Retail stalls in July
The Retail Trade figures for July showed that turnover fell by 0.1 per cent on a seasonally adjusted basis, although continue to sneak up moderately by 0.2 per cent in trend terms.
Household consumption has been one of the brighter spots in the Australian economy over the past year, and a contributor to GDP growth, so this is not a particularly happy result.
That said, the retracement in July should be seen in the context of previous increases and may not be indicative of ongoing declines.
State versus state
At the state level the most populous states have driven the strength in consumption over the past year on the back of strong increases in dwelling prices, while resources regions (and therefore to some extent states and territories) have evidently been struggling by comparison.
Over the past year, retail turnover is up strongly in New South Wales (+5 per cent) and Victoria (+4.4 per cent) on a seasonally adjusted basis, while other states and territories have generally not fared reasonably well.
At the industry level the comparative strength in the retail sector has been driven primarily by a boom in the sale of household goods, as well as clothing and footwear.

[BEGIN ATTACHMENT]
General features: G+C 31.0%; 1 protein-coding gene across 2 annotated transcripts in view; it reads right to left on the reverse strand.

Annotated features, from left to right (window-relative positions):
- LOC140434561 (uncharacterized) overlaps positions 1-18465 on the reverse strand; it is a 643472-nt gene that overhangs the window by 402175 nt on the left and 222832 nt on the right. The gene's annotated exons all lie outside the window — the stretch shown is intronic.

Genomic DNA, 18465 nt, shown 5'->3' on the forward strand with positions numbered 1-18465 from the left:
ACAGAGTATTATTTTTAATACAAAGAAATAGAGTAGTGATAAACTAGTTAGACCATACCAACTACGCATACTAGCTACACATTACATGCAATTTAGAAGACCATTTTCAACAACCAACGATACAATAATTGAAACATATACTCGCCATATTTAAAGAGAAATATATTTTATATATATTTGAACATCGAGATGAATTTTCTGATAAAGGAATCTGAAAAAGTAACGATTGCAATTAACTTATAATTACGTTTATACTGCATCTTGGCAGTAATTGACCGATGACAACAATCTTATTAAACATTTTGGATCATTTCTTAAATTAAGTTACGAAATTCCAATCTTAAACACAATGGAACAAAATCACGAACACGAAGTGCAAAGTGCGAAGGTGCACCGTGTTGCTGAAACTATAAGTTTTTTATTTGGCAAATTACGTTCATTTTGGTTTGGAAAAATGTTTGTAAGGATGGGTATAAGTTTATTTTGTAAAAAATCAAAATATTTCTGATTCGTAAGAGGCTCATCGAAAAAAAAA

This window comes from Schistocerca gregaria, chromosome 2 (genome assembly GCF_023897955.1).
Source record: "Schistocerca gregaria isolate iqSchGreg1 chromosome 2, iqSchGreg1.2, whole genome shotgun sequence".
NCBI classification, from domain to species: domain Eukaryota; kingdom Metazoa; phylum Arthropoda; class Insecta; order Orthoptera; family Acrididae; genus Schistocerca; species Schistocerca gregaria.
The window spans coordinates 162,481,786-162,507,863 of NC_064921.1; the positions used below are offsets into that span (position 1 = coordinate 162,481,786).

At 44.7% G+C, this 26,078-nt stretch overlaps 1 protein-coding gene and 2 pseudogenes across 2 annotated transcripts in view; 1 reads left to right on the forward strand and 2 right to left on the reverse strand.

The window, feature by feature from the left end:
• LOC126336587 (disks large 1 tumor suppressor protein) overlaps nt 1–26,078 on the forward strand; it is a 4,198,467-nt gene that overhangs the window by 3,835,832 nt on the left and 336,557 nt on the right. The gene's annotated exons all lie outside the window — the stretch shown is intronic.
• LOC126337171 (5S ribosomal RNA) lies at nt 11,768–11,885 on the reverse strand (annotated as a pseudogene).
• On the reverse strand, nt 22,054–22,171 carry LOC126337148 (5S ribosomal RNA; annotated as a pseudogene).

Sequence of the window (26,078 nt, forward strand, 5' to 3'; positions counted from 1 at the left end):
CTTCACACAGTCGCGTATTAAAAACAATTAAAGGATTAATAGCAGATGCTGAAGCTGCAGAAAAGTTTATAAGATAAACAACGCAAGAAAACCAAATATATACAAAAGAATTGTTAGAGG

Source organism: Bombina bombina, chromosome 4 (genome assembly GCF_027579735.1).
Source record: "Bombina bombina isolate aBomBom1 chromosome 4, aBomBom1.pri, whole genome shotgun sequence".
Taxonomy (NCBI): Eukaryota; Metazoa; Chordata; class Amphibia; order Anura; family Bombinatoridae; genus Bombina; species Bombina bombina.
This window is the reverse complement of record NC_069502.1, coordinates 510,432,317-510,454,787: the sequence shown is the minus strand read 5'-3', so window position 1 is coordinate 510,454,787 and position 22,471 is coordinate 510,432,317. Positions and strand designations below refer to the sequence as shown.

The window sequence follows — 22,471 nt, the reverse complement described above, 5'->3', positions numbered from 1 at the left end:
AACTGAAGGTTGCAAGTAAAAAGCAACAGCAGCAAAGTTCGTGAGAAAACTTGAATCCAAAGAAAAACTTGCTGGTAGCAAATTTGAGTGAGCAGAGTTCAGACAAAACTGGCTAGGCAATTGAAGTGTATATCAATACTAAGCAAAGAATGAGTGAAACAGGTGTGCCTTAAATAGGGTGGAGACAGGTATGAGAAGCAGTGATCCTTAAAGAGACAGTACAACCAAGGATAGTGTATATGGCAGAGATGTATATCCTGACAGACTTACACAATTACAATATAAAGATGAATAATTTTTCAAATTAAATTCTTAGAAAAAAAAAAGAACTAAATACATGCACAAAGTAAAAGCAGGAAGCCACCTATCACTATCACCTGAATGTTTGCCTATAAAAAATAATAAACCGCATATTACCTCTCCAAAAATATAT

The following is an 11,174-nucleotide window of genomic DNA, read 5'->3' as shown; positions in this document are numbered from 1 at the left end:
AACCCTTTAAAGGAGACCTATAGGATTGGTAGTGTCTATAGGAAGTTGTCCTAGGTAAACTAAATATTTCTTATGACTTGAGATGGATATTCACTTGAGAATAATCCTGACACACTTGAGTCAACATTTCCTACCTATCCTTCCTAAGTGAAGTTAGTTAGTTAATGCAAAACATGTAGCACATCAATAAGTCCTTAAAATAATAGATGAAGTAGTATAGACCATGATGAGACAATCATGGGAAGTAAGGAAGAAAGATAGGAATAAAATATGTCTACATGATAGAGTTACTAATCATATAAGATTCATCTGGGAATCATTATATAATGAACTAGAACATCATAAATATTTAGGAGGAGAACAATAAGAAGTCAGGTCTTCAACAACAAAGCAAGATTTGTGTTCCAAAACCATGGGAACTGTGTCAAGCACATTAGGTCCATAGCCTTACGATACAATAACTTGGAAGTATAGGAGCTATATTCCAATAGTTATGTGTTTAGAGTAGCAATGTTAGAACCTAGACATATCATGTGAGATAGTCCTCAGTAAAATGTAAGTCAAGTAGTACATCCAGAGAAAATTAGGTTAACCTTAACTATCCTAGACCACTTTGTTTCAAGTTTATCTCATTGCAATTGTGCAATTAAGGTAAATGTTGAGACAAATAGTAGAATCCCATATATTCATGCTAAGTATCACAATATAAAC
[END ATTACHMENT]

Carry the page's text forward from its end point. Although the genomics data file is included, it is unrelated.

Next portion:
Over the past decade or so, however, the most notable or stand-out trend has been the "dining boom" with a colossal increase in spend in the cafes, restaurants and takeaways sector, with turnover having doubled since July 2003.
Looking at the data on a quarterly and annual basis shows how important the rise in dwelling prices has been to the economy, with household goods by far the most robust sector.
Overall, a rather inauspicious start to the third quarter for retail trade!
But there are two more months of data to go in Q3 yet, and there are a few moderate indications from other sectors of the economy that growth over the third quarter may be somewhat stronger than the meagre 0.2 per cent we saw in Q2.
Let's hope so.
Let's hope so.